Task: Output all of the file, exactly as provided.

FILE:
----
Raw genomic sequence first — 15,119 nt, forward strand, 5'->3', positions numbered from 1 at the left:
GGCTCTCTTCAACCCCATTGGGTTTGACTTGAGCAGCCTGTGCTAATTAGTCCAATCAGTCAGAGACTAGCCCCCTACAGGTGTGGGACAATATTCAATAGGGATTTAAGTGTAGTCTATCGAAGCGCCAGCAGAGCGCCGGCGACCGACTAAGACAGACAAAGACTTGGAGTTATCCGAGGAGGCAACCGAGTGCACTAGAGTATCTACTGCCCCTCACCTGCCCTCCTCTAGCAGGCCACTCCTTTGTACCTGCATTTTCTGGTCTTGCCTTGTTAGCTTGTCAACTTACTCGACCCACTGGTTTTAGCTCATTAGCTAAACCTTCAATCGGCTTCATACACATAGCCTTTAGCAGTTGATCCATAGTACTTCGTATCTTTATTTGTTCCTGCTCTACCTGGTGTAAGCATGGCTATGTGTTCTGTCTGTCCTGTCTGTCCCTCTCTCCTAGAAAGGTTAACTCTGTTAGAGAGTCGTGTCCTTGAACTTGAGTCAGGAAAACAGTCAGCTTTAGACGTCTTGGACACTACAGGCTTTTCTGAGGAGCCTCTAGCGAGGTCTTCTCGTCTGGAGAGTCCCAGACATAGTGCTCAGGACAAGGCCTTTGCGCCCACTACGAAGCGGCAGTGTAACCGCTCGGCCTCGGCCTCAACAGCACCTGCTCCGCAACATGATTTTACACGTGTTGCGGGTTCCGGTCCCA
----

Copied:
Raw genomic sequence first — 15,119 nt, forward strand, 5'->3', positions numbered from 1 at the left:
GGCTCTCTTCAACCCCATTGGGTTTGACTTGAGCAGCCTGTGCTAATTAGTCCAATCAGTCAGAGACTAGCCCCCTACAGGTGTGGGACAATATTCAATAGGGATTTAAGTGTAGTCTATCGAAGCGCCAGCAGAGCGCCGGCGACCGACTAAGACAGACAAAGACTTGGAGTTATCCGAGGAGGCAACCGAGTGCACTAGAGTATCTACTGCCCCTCACCTGCCCTCCTCTAGCAGGCCACTCCTTTGTACCTGCATTTTCTGGTCTTGCCTTGTTAGCTTGTCAACTTACTCGACCCACTGGTTTTAGCTCATTAGCTAAACCTTCAATCGGCTTCATACACATAGCCTTTAGCAGTTGATCCATAGTACTTCGTATCTTTATTTGTTCCTGCTCTACCTGGTGTAAGCATGGCTATGTGTTCTGTCTGTCCTGTCTGTCCCTCTCTCCTAGAAAGGTTAACTCTGTTAGAGAGTCGTGTCCTTGAACTTGAGTCAGGAAAACAGTCAGCTTTAGACGTCTTGGACACTACAGGCTTTTCTGAGGAGCCTCTAGCGAGGTCTTCTCGTCTGGAGAGTCCCAGACATAGTGCTCAGGACAAGGCCTTTGCGCCCACTACGAAGCGGCAGTGTAACCGCTCGGCCTCGGCCTCAACAGCACCTGCTCCGCAACATGATTTTACACGTGTTGCGGGTTCCGGTCCCA